For several hours the pair clung to each other for warmth waiting for the weather to clear, but Audrey’s body temperature dropped and she started behaving strangely.

“She started talking nonsense,” her husband recounted to La Vanguardia newspaper. “Then she stopped talking altogether and just made grunts, and then she stopped moving and slipped into unconsciousness.

“Her eyes sort of rolled back and she breathed what seemed to be her last breath,” he said. “I look for a pulse but I found nothing, no sign of life.”

Rohan had already raised the alarm, sending friends’ pictures of their location, and at 3.40pm on the afternoon of November 3rd, a rescue team finally reached them.

But by now, Audrey was turning blue and her body temperature had dropped to 18C and she had entered cardio-respiratory arrest.

Many may have given up hope and given her up for dead but thanks to quick thinking by the rescuers who believed that there might still be a possibility of survival, if they could only get her to the hospital and to the right team, she was airlifted to hospital and arrived at the Vall d’Hebron in Barcelona shortly before 6pm.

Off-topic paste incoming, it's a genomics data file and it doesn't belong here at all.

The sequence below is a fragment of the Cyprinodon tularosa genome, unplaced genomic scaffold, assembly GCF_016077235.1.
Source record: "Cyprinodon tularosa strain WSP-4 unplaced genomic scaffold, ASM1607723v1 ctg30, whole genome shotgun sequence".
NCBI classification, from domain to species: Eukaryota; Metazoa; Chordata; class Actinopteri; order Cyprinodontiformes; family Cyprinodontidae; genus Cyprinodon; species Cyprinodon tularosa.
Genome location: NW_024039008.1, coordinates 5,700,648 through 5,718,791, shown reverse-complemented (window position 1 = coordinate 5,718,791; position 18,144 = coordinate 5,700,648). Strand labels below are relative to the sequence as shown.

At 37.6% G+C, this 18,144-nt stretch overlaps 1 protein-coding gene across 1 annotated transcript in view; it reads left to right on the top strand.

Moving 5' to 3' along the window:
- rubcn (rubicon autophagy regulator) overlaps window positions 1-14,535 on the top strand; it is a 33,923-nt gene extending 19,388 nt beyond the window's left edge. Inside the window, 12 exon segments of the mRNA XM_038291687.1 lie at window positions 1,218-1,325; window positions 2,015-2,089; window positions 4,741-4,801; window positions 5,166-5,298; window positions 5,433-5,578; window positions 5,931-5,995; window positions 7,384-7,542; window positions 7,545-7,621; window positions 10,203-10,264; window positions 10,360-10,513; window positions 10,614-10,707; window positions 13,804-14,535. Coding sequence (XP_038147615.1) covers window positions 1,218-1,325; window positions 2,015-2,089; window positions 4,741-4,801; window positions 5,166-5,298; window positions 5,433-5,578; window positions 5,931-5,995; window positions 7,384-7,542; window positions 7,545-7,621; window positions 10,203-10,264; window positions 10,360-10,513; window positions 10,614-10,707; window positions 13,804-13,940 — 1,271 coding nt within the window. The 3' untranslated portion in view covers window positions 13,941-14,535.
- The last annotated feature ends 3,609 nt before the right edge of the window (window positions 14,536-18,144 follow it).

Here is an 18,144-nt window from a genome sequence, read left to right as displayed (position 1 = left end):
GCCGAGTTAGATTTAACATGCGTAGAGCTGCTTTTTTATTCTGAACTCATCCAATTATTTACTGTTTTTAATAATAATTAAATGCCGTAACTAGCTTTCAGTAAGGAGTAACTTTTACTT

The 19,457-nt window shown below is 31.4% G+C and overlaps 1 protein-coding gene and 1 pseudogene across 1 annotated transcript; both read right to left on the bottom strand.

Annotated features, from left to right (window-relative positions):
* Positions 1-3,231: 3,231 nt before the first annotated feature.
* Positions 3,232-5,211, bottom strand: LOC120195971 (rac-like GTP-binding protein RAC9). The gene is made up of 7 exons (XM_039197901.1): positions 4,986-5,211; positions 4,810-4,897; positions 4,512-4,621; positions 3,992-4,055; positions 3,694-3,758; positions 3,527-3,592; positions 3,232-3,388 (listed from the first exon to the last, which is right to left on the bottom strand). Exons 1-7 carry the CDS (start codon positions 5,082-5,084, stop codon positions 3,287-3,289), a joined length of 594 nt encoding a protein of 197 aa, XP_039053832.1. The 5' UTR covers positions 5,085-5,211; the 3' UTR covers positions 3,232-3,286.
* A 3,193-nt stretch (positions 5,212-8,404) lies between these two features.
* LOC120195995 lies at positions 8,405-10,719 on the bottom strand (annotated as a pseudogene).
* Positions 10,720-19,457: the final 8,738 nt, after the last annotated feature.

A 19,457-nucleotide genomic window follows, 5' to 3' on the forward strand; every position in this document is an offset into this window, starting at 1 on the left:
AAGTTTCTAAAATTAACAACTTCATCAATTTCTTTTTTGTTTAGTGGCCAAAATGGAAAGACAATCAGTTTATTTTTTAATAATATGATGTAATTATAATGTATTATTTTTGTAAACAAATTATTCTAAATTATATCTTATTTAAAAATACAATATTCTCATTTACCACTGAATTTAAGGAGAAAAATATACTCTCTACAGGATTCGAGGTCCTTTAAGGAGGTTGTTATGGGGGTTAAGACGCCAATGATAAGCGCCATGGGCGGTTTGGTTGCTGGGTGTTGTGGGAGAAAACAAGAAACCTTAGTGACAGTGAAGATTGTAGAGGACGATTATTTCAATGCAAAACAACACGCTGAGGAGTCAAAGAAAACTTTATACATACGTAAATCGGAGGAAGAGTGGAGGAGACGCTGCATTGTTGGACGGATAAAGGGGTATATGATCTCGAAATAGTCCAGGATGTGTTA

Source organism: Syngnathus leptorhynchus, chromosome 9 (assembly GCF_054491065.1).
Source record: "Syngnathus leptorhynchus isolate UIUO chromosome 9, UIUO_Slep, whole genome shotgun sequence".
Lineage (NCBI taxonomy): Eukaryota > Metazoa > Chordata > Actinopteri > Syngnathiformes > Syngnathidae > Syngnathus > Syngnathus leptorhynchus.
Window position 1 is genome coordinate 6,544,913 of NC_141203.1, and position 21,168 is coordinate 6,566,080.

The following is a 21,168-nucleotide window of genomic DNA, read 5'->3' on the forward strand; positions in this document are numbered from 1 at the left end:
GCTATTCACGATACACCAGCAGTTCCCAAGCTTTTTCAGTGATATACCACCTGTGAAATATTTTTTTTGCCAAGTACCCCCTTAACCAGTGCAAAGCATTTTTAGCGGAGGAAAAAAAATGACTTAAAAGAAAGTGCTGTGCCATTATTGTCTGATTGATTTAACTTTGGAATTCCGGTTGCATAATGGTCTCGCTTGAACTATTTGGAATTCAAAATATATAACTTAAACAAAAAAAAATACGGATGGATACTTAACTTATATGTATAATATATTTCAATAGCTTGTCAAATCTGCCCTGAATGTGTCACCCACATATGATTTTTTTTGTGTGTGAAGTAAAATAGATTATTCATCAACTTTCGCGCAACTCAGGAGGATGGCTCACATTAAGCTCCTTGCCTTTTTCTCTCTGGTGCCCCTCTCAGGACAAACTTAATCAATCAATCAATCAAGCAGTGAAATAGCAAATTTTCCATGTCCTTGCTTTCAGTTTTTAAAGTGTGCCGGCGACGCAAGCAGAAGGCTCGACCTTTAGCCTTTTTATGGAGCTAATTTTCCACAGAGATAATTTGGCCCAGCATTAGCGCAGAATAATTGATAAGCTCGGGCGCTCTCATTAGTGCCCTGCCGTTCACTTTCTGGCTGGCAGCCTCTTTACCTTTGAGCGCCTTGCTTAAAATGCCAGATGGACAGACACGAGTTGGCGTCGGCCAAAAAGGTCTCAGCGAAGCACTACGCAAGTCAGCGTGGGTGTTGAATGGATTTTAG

Eduard Argudo, an intensive care doctor specializing in hypothermia had just finished a 24 hours shift at the hospital that morning but immediately rushed to meet the helicopter as it arrived.

“I saw a young woman in cardiac arrest and no sign of life. She was pale and blue, with a body temperature of 20.2C. The only good thing is that she was so cold because everything else looked very bad indeed,” the doctor told a press conference at the hospital on Thursday.

She had no vital signs, her heart was showing no electrical activity and her kidneys and lungs were not functioning. In most cases, the story would have ended there.